ABC's Cecilia Vega implies Trump 'Chinese virus' references incite racial harassment
President defends label, because virus 'comes from China'
With the Neutral Zone Infraction, Just the News tries to do its part to maintain the line between fact and opinion in American journalism by blowing the whistle each week on an egregious example of slanted coverage by reporters. This week's offender: ABC News' Cecilia Vega.
At a Wednesday press conference Vega asked President Trump why he uses the term "Chinese virus" to refer to the coronavirus, saying that many people consider the term racist.
President Trump defended his terminology, rebuffing the idea that the language is racist.
"Why do you keep calling this the Chinese virus?" Vega queried. "There are reports of dozens of incidents of bias against Chinese-Americans in this country. Your own aide, Secretary Azar, says he does not use this term, he says ethnicity does not cause the virus. Why do you keep using this?"
"Because it comes from China," the president said while Vega continued speaking.
"A lot of people say it's racist," Vega pressed.
"It's not racist at all, no not at all," the president replied. "It comes from China, that's why. I want to be accurate."
"And no concerns about Chinese-Americans in this country?" Vega questioned. She added a question that seemed to be directed at "aides behind" the president at the conference, asking them, "Are you comfortable with this term?"
"I have great love for all of the people from our country," the president said. "But as you know, China tried to say at one point, maybe they stopped now, that it was caused by American soldiers. That can't happen. It's not gonna happen, not as long as I'm president. It comes from China."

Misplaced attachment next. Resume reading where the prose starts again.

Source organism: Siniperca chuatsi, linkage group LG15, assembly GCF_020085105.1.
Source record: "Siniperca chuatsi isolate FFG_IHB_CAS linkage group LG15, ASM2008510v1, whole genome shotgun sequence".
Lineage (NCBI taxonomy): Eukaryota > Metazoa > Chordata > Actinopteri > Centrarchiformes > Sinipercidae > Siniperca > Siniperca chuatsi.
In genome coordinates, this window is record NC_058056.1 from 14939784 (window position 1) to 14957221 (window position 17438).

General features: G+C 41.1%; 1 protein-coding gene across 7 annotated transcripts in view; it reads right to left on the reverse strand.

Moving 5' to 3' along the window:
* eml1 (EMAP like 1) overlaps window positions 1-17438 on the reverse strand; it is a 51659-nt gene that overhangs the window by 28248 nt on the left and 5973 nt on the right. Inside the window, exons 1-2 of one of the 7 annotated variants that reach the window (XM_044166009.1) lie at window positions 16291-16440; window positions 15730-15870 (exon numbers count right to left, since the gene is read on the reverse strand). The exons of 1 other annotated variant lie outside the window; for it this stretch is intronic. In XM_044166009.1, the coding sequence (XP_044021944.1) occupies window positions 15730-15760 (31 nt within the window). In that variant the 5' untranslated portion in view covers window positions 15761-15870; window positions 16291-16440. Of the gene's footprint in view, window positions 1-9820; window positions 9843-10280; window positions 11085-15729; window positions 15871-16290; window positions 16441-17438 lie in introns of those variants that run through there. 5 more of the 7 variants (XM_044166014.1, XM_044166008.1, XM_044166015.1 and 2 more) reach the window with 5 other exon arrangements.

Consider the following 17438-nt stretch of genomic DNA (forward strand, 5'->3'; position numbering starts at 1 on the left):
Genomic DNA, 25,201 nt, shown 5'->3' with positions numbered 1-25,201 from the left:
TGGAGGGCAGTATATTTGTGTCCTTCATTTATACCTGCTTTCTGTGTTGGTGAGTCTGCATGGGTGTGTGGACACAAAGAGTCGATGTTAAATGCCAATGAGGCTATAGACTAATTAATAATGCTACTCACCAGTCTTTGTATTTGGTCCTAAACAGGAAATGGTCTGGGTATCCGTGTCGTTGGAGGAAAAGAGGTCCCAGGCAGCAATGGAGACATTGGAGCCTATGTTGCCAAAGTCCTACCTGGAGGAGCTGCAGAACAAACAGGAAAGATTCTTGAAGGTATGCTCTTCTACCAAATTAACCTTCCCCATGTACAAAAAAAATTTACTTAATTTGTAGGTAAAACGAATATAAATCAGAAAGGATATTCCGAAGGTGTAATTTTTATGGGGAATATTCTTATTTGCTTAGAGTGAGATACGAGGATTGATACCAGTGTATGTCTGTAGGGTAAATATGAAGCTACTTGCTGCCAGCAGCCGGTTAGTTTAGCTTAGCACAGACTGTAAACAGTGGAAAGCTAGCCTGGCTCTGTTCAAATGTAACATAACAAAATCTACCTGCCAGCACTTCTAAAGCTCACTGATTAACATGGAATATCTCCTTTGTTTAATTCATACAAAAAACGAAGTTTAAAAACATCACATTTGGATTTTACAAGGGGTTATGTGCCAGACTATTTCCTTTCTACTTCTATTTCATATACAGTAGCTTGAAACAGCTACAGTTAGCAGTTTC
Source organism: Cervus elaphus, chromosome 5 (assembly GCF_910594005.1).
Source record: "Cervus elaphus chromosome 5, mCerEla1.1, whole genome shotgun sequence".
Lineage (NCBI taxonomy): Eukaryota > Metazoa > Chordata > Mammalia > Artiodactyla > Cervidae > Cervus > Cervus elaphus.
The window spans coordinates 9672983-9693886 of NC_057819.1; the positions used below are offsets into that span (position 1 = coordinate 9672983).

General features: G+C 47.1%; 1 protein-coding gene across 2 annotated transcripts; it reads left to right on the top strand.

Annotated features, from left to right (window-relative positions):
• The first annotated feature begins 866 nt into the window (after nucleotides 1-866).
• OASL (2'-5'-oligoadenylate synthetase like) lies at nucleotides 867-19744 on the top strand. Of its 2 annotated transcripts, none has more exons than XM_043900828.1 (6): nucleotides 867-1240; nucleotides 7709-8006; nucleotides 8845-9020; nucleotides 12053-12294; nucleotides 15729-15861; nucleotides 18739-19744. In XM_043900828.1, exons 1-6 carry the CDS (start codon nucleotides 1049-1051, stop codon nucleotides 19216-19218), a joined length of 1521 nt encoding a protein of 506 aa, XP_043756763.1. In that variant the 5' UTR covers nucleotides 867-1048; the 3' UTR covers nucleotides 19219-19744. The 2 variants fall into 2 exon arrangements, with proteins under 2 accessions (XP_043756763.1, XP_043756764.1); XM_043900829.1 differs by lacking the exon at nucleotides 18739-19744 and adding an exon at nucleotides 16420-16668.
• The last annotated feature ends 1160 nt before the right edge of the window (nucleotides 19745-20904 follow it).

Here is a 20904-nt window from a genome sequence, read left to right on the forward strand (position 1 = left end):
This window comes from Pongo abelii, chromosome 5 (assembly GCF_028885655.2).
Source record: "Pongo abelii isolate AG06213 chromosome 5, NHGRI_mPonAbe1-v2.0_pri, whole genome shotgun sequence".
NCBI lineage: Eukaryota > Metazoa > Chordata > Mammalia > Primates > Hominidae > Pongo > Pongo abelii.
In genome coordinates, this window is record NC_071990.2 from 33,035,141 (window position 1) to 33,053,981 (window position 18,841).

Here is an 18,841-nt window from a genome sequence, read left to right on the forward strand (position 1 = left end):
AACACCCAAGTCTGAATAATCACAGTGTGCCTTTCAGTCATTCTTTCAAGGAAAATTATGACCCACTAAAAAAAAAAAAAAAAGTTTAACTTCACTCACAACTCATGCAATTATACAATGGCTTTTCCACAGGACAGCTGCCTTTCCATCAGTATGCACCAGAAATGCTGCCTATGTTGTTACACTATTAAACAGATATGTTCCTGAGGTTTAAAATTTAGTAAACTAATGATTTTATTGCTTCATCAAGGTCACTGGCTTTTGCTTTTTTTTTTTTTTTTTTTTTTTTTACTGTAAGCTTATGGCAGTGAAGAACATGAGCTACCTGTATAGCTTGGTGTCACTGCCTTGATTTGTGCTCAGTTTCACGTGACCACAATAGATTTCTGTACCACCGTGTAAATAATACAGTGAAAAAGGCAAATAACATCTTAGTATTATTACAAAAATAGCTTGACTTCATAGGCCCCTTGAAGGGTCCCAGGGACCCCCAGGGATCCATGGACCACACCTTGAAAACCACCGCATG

There was nothing inherently biased in Vega's initial question ("Why do you keep calling this the Chinese virus?") However, she went on to implicitly accept two very iffy premises.
The first premise, that identifying a virus that originated in China as a "Chinese virus" is ipso facto "racist" is a stretch unsubstantiated by any reporting. For example, mainstream U.S. media outlets themselves made free use of terms like "Chinese coronavirus," "Wuhan virus," and variants until a recent shift in nomenclature.
Second, Vega cites no specific examples to substantiate her still-more far-fetched implied premise that the president's references to the "Chinese virus" have incited Americans to scapegoat fellow Americans of ethnic Chinese descent in acts of racial bias or harassment.
As of publication time, ABC News had not responded to requests for comment, but this story will be updated to reflect their response, if any.